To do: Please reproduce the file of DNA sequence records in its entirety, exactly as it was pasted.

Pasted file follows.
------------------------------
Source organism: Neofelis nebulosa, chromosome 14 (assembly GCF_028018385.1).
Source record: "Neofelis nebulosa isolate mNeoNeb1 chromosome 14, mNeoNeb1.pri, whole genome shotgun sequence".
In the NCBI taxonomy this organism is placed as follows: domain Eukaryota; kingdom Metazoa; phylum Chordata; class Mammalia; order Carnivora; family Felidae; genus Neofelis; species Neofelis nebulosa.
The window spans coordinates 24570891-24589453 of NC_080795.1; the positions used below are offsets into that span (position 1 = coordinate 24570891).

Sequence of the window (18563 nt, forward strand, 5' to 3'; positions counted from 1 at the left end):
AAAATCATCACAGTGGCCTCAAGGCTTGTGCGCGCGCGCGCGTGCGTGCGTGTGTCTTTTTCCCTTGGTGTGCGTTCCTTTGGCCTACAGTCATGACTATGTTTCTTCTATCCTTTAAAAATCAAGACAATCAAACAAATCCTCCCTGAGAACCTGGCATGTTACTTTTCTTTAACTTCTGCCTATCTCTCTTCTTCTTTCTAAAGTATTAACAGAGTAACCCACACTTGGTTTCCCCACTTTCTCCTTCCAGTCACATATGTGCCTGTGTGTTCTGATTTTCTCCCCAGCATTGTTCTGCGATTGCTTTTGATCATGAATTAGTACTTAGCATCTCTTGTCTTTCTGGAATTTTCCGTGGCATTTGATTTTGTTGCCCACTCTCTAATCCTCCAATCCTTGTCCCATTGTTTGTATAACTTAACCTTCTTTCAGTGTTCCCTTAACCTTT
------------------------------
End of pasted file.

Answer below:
Source organism: Neofelis nebulosa, chromosome 14 (assembly GCF_028018385.1).
Source record: "Neofelis nebulosa isolate mNeoNeb1 chromosome 14, mNeoNeb1.pri, whole genome shotgun sequence".
In the NCBI taxonomy this organism is placed as follows: domain Eukaryota; kingdom Metazoa; phylum Chordata; class Mammalia; order Carnivora; family Felidae; genus Neofelis; species Neofelis nebulosa.
The window spans coordinates 24570891-24589453 of NC_080795.1; the positions used below are offsets into that span (position 1 = coordinate 24570891).

Sequence of the window (18563 nt, forward strand, 5' to 3'; positions counted from 1 at the left end):
AAAATCATCACAGTGGCCTCAAGGCTTGTGCGCGCGCGCGCGTGCGTGCGTGTGTCTTTTTCCCTTGGTGTGCGTTCCTTTGGCCTACAGTCATGACTATGTTTCTTCTATCCTTTAAAAATCAAGACAATCAAACAAATCCTCCCTGAGAACCTGGCATGTTACTTTTCTTTAACTTCTGCCTATCTCTCTTCTTCTTTCTAAAGTATTAACAGAGTAACCCACACTTGGTTTCCCCACTTTCTCCTTCCAGTCACATATGTGCCTGTGTGTTCTGATTTTCTCCCCAGCATTGTTCTGCGATTGCTTTTGATCATGAATTAGTACTTAGCATCTCTTGTCTTTCTGGAATTTTCCGTGGCATTTGATTTTGTTGCCCACTCTCTAATCCTCCAATCCTTGTCCCATTGTTTGTATAACTTAACCTTCTTTCAGTGTTCCCTTAACCTTT